Let's start with the clock, a world record, and some caveats.
45.94 seconds: Karsten Warholm, Norway, a world record.
46.17: Rai Benjamin, USA, world record on any other day except August 3, 2021.
46.72: Alison dos Santos, Brazil, world record on any day before July 1, 2021.
Welcome to the greatest race ever run -- the 400m men's hurdles final at the Tokyo Olympics.
It began with Warholm — the world record holder even before the craziest 45.94 seconds of his life — thumping his chest and slapping his face at the starting line, and ended with him placing his hands on his head and ripping his jersey apart, screaming to the empty stands in disbelief.
This was an emotional race. This was a mind-bogglingly fast race, where six out of the eight runners set a new world, area (continent), or national records. To put these astounding figures in perspective, the world mark in 400m— where runners cream through the clean track — is 43.03s, just 2.91s faster than what Warholm ran with 10 hurdles to scale.
Three of the world's four fastest times in the history of men's 400m hurdles were set on the bright Tuesday Tokyo morning by Warholm, Benjamin — who is the son of former West Indies fast bowler Winston Benjamin — and Santos; the other one, Warholm's 46.70 in Oslo last month, now seems like it happened in a different era, one where the 46s barrier had not yet been breached. If so, then what about Kevin Young's 46.78s, a world record that stood for 28 years and was the fastest time ever until June 30, 2021? A little over a month on, it's been pushed to fifth.
"If you would have told me that I was going to run 46.1 and lose, I would probably beat you up and tell you to get out of my room," Benjamin, who flirted with Young's mark by running 46.83 five days before Warholm broke it, said. "I don't think any race really compares to what we just did.
"This is the greatest race ever in Olympic history. It's undeniable."
Think of the most epic sprints at the Olympics: Florence Griffith Joyner at 1988 Seoul, Michael Johnson at 1996 Atlanta or Usain Bolt at, well, either 2008 or 2012. The 400m hurdles should feature too — Edwin Moses winning gold at 1984 Los Angeles after coming into the Games without losing a single race since September 1977, or Young shattering the 47-second barrier for the first time at 1992 Barcelona.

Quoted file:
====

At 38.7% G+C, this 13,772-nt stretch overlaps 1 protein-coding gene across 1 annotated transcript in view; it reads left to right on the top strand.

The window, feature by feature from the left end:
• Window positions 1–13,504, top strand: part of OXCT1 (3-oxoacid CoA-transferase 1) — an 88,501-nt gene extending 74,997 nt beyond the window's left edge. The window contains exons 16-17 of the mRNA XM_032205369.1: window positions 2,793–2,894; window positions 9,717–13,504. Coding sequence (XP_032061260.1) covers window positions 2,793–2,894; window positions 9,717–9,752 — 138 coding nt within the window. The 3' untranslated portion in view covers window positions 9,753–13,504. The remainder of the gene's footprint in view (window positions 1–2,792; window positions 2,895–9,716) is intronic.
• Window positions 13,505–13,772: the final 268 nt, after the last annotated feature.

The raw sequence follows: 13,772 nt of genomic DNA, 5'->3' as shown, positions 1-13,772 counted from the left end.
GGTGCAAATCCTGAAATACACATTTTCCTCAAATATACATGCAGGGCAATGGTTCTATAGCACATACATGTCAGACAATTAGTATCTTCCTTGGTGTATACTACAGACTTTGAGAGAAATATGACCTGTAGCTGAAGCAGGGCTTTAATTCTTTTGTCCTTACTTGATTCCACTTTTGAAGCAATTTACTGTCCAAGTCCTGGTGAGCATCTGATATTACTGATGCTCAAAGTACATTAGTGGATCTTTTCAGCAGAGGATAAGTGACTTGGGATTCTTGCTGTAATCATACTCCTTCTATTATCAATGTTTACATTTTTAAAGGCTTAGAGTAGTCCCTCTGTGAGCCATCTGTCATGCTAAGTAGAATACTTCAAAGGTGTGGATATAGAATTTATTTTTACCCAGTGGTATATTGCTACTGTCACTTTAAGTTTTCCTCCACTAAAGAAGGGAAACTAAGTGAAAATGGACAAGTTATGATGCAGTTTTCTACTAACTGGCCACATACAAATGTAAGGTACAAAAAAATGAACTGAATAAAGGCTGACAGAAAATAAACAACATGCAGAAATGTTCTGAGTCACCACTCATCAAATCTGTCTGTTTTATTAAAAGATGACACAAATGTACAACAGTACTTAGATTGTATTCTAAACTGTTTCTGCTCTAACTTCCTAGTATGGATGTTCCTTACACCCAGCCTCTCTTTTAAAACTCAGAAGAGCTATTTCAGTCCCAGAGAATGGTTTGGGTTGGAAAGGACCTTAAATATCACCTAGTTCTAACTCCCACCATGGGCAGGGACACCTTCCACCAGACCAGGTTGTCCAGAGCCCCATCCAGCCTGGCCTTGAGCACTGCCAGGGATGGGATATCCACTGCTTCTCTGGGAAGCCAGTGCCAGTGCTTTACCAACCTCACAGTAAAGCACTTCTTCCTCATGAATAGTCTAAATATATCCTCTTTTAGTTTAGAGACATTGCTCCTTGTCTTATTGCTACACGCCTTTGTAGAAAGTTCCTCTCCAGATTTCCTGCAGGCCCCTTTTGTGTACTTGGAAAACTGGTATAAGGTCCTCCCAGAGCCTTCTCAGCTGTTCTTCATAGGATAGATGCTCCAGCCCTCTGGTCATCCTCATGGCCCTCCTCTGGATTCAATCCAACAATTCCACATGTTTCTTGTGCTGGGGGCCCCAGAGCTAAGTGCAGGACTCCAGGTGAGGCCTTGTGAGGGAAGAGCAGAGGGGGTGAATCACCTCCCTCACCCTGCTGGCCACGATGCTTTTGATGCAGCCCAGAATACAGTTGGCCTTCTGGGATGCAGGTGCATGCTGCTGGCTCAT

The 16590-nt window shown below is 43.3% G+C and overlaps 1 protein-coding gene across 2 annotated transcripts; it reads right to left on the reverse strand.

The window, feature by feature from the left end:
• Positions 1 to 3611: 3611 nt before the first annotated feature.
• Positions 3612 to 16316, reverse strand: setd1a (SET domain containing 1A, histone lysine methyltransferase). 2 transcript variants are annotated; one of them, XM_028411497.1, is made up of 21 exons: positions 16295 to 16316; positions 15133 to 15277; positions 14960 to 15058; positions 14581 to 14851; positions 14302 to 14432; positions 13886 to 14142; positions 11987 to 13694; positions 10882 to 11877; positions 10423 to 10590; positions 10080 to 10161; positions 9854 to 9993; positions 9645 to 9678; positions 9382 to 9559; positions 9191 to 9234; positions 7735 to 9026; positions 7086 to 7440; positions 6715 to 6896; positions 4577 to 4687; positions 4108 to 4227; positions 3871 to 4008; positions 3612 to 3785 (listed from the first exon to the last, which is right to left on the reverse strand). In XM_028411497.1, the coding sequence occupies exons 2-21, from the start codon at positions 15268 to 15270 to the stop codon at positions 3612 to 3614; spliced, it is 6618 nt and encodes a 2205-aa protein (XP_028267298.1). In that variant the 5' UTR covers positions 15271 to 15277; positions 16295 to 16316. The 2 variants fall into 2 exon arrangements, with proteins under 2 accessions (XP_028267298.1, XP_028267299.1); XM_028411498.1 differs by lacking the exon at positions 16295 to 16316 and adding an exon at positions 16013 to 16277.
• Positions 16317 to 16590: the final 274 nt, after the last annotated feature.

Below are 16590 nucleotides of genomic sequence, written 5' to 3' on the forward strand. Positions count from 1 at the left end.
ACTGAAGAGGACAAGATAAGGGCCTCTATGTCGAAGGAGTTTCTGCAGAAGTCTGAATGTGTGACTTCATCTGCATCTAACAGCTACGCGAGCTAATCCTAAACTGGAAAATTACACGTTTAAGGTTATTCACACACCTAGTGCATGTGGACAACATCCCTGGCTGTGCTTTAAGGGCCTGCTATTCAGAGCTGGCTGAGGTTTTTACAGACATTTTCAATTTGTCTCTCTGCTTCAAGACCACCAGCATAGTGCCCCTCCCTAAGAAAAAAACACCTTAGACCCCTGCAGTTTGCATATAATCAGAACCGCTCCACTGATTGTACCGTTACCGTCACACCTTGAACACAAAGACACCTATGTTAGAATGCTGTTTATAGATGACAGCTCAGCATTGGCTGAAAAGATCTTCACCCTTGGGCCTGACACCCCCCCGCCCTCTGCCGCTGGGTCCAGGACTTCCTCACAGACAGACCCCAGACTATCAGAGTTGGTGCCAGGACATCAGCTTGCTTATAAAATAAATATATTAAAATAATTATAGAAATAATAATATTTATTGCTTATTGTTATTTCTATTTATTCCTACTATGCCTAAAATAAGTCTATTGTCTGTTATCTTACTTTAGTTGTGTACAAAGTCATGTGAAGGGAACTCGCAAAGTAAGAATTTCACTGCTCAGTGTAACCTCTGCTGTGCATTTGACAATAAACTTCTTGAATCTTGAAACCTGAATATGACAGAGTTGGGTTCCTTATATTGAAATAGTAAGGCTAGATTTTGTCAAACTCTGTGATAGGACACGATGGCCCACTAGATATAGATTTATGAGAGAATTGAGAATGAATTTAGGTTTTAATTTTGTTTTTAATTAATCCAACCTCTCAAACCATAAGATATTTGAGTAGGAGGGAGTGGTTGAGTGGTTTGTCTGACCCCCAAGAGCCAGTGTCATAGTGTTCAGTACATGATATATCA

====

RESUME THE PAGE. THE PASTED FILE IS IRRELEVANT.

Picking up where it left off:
Sure, everyone loves tales of unrivalled dominance, of greats owning the track and running away on it and with it. But in Tokyo, every step and every jump from every runner added to the legend of the entire race. Sure, everyone loves a Bolt-like chest-thumping finish. But, in Tokyo, there was simply no time for that. A mad scramble ensured a perfect finish.
"I've always said that the perfect race doesn't exist," Warholm said. "But this is the closest I think I've come to a perfect race."
Coming into these Games, the 25-year-old had won almost every major 400m hurdles race; he was a world champion, a European champion, a European indoor champion, a newly-crowned world record holder. Warholm said after his win that he would dream about the Olympic gold "like a maniac". "I can't sleep. I've spent thousands of hours thinking about this," he added.
Running in Lane 6 — not his preferred Lane 7 where he apparently believes "magic happens" — Warholm was off to a quick start and kept his rival Benjamin at bay.
"After the second hurdle. I was like, s***. If you go after them, it's suicidal," fourth-placed McMaster told reporters.
Warholm broke away around the 21-second mark, but Benjamin almost caught up with him 15 seconds later, just before the final straight stretch and the final hurdle. Then, Warholm leapt, kicked on and flew. Into the record books, again.
"I couldn't feel my legs," Warholm said.
Let's also end with the clock. According to the latest edition of the World Athletics scoring tables, running 45.94s in 400m hurdles is equivalent to running 9.62s in 100m. Bolt's near-mythical 100m record stands at 9.58s.
"I don't think Usain Bolt's 9.5 was better than this," Benjamin said.